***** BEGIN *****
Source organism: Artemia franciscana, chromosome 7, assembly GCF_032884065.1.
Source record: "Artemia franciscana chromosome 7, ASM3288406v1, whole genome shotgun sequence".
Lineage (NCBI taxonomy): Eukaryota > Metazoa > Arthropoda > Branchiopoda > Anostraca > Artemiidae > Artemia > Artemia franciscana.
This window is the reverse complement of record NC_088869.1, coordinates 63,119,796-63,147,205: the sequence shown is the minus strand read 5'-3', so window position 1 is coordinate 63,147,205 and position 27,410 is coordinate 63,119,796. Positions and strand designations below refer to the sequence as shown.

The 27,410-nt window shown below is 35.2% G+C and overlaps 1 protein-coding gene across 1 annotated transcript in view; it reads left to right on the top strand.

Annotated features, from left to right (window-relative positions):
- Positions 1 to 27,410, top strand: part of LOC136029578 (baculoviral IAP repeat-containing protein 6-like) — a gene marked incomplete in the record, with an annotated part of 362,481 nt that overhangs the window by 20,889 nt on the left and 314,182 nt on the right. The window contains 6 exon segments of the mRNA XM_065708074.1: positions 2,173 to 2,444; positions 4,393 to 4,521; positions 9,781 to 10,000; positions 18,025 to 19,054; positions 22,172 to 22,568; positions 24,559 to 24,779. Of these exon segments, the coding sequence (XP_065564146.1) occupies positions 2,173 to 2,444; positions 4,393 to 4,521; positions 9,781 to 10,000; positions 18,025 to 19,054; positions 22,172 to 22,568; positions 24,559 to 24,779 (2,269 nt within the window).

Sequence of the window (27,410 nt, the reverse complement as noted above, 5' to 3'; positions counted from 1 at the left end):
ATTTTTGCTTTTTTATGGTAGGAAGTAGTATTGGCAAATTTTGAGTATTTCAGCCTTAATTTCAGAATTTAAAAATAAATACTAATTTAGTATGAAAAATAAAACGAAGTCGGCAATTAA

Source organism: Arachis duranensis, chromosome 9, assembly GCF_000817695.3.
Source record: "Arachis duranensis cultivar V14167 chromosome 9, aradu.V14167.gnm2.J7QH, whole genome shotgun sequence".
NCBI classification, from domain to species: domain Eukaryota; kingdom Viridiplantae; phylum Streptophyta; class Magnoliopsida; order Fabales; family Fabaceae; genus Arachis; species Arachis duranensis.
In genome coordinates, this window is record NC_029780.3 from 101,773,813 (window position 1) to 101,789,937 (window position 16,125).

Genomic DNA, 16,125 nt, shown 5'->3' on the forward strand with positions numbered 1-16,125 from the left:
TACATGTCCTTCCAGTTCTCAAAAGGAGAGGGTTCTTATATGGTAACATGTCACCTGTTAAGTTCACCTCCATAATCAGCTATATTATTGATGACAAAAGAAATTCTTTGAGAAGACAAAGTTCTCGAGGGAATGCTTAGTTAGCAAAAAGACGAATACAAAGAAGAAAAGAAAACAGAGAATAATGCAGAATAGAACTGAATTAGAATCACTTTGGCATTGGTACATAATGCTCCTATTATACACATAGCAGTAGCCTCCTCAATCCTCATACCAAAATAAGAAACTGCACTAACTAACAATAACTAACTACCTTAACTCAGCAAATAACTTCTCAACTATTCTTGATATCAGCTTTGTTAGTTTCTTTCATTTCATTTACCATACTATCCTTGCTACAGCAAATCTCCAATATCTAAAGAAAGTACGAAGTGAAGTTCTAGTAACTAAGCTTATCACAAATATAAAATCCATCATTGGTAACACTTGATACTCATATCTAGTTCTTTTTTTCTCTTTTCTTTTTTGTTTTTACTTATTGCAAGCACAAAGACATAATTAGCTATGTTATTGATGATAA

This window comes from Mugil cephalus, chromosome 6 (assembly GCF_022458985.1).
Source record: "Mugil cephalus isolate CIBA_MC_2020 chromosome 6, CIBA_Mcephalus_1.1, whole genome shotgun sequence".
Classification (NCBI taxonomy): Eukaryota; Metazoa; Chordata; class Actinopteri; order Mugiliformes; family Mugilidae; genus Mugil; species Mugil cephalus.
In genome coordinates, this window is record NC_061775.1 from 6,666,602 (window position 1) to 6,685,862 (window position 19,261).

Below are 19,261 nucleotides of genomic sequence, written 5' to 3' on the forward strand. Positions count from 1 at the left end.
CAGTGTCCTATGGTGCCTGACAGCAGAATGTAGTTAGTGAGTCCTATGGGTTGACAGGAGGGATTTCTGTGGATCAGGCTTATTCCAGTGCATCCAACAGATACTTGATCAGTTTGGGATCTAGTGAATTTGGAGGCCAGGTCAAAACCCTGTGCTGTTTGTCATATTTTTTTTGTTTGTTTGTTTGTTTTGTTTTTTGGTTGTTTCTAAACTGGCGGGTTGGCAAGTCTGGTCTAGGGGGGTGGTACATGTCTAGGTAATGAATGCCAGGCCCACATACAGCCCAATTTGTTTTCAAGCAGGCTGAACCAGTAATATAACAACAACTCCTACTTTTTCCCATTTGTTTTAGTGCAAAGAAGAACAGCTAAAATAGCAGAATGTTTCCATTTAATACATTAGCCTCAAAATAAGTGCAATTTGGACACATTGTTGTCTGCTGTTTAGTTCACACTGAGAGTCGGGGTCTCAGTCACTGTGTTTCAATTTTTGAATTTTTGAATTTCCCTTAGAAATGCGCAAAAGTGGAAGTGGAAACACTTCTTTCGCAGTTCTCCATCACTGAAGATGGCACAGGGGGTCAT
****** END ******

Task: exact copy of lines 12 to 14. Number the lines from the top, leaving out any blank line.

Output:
NCBI classification, from domain to species: domain Eukaryota; kingdom Viridiplantae; phylum Streptophyta; class Magnoliopsida; order Fabales; family Fabaceae; genus Arachis; species Arachis duranensis.
In genome coordinates, this window is record NC_029780.3 from 101,773,813 (window position 1) to 101,789,937 (window position 16,125).

Genomic DNA, 16,125 nt, shown 5'->3' on the forward strand with positions numbered 1-16,125 from the left: